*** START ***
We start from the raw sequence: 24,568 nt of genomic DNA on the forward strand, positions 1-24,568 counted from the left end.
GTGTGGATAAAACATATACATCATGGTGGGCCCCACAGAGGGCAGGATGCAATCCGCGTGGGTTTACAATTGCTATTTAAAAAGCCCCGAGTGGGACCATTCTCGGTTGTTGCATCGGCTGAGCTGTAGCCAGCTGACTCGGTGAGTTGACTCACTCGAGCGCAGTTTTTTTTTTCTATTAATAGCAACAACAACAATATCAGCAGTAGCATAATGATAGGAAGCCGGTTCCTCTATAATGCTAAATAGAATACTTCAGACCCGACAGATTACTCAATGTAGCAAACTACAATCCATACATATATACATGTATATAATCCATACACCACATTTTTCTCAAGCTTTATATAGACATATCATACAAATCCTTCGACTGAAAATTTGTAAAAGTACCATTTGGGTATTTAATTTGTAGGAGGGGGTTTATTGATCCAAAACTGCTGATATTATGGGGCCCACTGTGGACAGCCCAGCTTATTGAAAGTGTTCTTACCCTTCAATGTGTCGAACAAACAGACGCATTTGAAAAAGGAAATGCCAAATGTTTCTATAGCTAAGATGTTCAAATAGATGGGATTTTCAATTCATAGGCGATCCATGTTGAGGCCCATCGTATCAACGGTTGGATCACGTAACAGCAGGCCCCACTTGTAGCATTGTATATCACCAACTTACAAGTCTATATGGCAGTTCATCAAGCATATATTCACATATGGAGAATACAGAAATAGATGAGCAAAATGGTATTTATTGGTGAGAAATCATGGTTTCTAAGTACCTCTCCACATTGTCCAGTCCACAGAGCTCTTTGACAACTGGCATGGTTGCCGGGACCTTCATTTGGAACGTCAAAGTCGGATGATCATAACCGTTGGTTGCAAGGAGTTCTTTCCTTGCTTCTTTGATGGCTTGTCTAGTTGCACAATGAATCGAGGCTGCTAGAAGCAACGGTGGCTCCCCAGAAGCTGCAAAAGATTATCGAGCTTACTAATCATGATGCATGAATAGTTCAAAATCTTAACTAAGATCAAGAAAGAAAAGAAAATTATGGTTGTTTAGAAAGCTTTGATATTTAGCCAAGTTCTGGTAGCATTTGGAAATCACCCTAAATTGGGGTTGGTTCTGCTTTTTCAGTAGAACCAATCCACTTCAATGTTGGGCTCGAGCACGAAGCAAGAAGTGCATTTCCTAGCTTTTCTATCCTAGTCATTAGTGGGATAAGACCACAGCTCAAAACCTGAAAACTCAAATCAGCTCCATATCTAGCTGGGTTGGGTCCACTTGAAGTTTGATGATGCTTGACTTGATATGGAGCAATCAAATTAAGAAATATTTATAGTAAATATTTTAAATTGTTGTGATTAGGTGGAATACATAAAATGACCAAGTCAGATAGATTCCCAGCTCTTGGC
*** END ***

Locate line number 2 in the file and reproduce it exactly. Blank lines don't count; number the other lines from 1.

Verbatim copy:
GTGTGGATAAAACATATACATCATGGTGGGCCCCACAGAGGGCAGGATGCAATCCGCGTGGGTTTACAATTGCTATTTAAAAAGCCCCGAGTGGGACCATTCTCGGTTGTTGCATCGGCTGAGCTGTAGCCAGCTGACTCGGTGAGTTGACTCACTCGAGCGCAGTTTTTTTTTTCTATTAATAGCAACAACAACAATATCAGCAGTAGCATAATGATAGGAAGCCGGTTCCTCTATAATGCTAAATAGAATACTTCAGACCCGACAGATTACTCAATGTAGCAAACTACAATCCATACATATATACATGTATATAATCCATACACCACATTTTTCTCAAGCTTTATATAGACATATCATACAAATCCTTCGACTGAAAATTTGTAAAAGTACCATTTGGGTATTTAATTTGTAGGAGGGGGTTTATTGATCCAAAACTGCTGATATTATGGGGCCCACTGTGGACAGCCCAGCTTATTGAAAGTGTTCTTACCCTTCAATGTGTCGAACAAACAGACGCATTTGAAAAAGGAAATGCCAAATGTTTCTATAGCTAAGATGTTCAAATAGATGGGATTTTCAATTCATAGGCGATCCATGTTGAGGCCCATCGTATCAACGGTTGGATCACGTAACAGCAGGCCCCACTTGTAGCATTGTATATCACCAACTTACAAGTCTATATGGCAGTTCATCAAGCATATATTCACATATGGAGAATACAGAAATAGATGAGCAAAATGGTATTTATTGGTGAGAAATCATGGTTTCTAAGTACCTCTCCACATTGTCCAGTCCACAGAGCTCTTTGACAACTGGCATGGTTGCCGGGACCTTCATTTGGAACGTCAAAGTCGGATGATCATAACCGTTGGTTGCAAGGAGTTCTTTCCTTGCTTCTTTGATGGCTTGTCTAGTTGCACAATGAATCGAGGCTGCTAGAAGCAACGGTGGCTCCCCAGAAGCTGCAAAAGATTATCGAGCTTACTAATCATGATGCATGAATAGTTCAAAATCTTAACTAAGATCAAGAAAGAAAAGAAAATTATGGTTGTTTAGAAAGCTTTGATATTTAGCCAAGTTCTGGTAGCATTTGGAAATCACCCTAAATTGGGGTTGGTTCTGCTTTTTCAGTAGAACCAATCCACTTCAATGTTGGGCTCGAGCACGAAGCAAGAAGTGCATTTCCTAGCTTTTCTATCCTAGTCATTAGTGGGATAAGACCACAGCTCAAAACCTGAAAACTCAAATCAGCTCCATATCTAGCTGGGTTGGGTCCACTTGAAGTTTGATGATGCTTGACTTGATATGGAGCAATCAAATTAAGAAATATTTATAGTAAATATTTTAAATTGTTGTGATTAGGTGGAATACATAAAATGACCAAGTCAGATAGATTCCCAGCTCTTGGC